• I attempted this somewhat and am unable to make it as good as yours, Here is my attempt Can you recreate what you did using the original image here? I need the image to be large enough for the web main page, also no text would be great. If you can do that I will be forever grateful and could offer you something in return :) – unableToCompile May 11 '14 at 18:53
  • @unableToCompile Actually, your version is very good. If your title blends with the background too much, the only thing left to do is to increase the strength of the Gaussian blur and mess with the opacity of that layer. Mainly though, yours is almost exactly the same. If you'd like to do something else with it, make a critique question for the image stating that you want it to appear more vivid, or whatever it is you're aiming for. Good work though. – CuriousWebDeveloper May 11 '14 at 19:50
  • @unableToCompile one more suggestion I have is that you either create, or hire a designer to create a really good icon representing your bsiness to sit to the left of the title. If you aren't good at making icons, don't just wing it. Go to deviant art, find artists that you like, and ask them for quotes. You're looking at between $30-$100 for a really nice one that will allow you to start earning some consumer recognition for your company. – CuriousWebDeveloper May 11 '14 at 19:54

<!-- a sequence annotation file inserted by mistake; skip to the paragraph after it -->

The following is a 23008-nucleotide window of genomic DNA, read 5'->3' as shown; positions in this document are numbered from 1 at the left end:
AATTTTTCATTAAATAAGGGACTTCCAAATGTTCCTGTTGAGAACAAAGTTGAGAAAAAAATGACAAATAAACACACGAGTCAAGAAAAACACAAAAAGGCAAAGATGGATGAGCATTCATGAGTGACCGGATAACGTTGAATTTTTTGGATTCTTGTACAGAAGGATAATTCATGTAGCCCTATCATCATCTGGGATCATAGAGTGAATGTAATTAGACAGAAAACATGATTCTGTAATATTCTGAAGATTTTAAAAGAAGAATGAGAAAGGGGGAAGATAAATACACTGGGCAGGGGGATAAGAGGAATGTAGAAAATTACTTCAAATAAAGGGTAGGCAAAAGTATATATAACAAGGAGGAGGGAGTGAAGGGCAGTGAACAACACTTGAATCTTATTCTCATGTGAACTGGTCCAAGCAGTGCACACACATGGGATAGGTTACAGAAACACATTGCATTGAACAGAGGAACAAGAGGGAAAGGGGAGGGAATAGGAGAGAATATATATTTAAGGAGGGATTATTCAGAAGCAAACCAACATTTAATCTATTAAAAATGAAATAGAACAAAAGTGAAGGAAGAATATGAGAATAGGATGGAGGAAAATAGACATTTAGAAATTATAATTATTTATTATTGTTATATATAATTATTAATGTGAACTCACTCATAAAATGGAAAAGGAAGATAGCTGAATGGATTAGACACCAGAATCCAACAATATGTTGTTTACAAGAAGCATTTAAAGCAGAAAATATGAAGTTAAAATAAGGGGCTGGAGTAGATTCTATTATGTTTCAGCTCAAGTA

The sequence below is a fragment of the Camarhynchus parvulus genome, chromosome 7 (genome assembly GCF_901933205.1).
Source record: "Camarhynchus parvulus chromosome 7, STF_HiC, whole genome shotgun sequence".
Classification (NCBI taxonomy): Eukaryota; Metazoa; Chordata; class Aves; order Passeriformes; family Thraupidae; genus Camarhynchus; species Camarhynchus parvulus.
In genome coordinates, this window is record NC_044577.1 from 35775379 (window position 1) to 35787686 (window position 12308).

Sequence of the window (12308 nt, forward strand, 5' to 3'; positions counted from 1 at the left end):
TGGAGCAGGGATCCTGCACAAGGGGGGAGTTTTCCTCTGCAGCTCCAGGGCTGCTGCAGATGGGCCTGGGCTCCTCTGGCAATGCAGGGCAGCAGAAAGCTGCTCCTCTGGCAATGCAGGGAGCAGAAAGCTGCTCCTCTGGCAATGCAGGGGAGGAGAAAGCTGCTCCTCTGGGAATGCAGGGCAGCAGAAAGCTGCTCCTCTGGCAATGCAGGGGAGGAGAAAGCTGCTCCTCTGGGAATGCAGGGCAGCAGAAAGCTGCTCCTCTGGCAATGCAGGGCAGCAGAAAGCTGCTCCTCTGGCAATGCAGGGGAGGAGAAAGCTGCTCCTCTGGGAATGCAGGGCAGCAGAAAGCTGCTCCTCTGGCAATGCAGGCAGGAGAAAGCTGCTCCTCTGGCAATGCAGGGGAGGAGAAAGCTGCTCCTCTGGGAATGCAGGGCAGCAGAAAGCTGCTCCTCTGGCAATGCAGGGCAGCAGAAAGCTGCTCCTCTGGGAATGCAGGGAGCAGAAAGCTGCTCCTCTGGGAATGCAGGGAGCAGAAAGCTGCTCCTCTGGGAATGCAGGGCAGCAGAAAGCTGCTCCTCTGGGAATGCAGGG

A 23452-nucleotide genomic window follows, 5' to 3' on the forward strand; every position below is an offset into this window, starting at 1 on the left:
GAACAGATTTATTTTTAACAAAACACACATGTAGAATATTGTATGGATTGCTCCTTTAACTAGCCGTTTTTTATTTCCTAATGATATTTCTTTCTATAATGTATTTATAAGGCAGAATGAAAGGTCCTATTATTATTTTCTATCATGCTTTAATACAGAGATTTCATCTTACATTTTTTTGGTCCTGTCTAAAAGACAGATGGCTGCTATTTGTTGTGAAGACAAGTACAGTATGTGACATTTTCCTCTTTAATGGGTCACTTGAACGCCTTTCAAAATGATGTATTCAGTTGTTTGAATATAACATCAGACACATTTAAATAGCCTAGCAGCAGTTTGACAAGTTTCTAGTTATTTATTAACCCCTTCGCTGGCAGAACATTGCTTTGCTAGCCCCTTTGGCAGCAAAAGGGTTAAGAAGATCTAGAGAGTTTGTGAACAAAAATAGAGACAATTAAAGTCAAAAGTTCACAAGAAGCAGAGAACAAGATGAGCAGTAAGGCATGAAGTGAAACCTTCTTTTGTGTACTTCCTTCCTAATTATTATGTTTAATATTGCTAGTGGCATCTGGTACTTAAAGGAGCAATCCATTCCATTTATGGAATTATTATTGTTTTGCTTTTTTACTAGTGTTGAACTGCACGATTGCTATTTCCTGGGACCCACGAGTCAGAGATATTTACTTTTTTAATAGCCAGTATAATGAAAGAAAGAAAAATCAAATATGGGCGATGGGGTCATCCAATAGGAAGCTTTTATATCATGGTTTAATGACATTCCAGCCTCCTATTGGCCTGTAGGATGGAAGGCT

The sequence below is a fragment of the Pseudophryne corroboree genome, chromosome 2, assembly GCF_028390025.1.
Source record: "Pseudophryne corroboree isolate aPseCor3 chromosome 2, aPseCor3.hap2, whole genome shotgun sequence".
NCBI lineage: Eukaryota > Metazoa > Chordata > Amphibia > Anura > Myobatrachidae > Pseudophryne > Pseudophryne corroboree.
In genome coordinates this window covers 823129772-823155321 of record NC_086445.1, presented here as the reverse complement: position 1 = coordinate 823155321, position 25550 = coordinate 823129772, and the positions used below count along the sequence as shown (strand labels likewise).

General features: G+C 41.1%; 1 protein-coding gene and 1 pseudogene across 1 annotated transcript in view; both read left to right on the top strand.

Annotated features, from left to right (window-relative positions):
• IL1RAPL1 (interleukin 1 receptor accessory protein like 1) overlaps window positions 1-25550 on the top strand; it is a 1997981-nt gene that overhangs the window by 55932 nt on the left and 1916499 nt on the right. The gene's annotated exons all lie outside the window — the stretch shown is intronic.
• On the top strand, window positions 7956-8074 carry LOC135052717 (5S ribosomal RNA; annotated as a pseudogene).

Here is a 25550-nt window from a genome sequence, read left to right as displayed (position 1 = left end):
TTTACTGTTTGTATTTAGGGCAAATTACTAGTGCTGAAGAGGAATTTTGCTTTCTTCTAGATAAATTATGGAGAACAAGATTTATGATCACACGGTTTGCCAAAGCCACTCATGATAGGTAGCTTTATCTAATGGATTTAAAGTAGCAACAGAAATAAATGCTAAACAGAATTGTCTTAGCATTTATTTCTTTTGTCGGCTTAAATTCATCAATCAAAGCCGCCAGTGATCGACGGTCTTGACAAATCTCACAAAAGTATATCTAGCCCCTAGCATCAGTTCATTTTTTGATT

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If I were to judge the purpose of this site based on its appearance, I would say that it is a photography site. Is this what you wish to convey to your users? Yes, pretty much everyone can appreciate beautiful pictures... but unless that is what your users are coming here for, it should be deemphasized.

One thing that really stands out is that the margin to the left of your logo is noticeably larger than the margin to the right of your navigation element. If you squint (or open the full version), you can see the guides from Photoshop showing how the elements should line up with other content on the page: